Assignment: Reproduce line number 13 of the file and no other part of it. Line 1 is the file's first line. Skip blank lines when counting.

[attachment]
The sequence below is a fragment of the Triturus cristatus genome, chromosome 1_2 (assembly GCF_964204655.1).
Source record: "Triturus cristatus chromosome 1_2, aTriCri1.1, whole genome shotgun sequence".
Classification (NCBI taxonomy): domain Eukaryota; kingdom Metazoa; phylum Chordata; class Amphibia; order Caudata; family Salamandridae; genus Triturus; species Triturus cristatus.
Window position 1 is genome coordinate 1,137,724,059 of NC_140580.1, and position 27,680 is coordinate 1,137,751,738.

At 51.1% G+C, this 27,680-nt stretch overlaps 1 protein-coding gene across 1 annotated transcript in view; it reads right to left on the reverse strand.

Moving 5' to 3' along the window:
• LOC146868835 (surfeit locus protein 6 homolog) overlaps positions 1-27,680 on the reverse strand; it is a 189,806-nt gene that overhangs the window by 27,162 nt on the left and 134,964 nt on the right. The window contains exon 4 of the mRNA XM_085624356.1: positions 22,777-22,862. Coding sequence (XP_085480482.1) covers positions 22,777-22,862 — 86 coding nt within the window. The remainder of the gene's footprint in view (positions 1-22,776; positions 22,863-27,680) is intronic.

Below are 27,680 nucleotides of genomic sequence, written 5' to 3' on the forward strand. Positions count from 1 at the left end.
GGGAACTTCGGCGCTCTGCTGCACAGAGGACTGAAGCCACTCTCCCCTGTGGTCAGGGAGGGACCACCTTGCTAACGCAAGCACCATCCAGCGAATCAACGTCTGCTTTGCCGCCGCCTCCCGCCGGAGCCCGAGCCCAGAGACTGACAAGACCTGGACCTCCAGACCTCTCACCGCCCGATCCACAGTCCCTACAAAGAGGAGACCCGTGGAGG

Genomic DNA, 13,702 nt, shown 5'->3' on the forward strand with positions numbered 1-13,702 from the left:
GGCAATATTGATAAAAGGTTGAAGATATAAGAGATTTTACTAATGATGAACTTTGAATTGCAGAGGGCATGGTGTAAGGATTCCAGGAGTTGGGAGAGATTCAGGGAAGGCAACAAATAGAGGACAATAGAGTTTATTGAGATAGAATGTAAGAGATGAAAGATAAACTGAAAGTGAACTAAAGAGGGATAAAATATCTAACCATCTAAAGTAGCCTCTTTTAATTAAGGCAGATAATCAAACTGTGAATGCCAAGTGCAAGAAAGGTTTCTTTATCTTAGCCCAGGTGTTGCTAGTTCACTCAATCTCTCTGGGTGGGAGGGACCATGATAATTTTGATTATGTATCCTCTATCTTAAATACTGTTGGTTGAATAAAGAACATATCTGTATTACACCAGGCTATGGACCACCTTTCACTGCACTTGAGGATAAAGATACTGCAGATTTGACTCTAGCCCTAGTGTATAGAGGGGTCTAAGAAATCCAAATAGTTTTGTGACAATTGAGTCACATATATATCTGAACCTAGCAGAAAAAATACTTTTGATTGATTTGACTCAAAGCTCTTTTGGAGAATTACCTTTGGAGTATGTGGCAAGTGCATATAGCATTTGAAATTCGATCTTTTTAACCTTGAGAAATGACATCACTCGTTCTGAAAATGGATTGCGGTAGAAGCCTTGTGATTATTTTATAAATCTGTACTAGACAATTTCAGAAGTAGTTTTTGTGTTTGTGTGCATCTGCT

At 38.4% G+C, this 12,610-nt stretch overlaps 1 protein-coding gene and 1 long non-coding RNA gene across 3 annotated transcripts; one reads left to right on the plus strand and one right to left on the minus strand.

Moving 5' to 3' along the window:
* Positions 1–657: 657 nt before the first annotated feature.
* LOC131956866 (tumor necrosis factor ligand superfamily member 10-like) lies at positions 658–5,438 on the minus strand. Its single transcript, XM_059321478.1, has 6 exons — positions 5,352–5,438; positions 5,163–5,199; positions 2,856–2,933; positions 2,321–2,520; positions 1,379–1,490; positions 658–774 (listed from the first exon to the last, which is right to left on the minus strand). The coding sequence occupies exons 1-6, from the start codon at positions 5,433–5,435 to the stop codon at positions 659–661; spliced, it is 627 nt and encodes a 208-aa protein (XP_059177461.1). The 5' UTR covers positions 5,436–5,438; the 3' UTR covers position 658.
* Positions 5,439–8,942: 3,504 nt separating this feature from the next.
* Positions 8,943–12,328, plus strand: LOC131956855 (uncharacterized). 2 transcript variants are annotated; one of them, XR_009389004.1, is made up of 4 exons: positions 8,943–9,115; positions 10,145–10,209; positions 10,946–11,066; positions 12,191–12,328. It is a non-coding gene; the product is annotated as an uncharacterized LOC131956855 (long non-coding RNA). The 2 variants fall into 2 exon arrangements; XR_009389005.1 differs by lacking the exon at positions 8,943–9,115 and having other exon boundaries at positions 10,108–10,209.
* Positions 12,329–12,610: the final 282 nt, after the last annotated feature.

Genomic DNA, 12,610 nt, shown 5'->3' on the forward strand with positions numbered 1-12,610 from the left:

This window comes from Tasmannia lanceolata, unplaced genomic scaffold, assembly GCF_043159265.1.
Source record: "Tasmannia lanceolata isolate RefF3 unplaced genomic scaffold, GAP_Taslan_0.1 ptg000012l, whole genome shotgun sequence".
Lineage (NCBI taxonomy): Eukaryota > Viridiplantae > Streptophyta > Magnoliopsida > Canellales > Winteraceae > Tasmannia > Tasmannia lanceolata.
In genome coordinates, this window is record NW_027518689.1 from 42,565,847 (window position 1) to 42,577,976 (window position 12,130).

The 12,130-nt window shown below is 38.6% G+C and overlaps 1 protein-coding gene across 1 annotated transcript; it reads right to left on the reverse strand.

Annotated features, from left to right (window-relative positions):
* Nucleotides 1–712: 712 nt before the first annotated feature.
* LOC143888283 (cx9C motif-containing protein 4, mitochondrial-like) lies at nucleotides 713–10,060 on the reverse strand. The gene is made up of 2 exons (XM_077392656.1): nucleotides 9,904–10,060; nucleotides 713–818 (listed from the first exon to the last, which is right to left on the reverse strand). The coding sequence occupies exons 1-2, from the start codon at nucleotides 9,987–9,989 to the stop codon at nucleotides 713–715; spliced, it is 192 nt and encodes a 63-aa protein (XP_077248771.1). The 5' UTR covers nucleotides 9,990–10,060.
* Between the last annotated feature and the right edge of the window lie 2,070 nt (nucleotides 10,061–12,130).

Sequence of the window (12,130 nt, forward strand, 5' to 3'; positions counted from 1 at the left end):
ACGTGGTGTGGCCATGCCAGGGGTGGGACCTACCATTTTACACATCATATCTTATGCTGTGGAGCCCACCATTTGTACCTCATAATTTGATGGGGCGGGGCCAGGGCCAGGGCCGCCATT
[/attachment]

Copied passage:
Moving 5' to 3' along the window: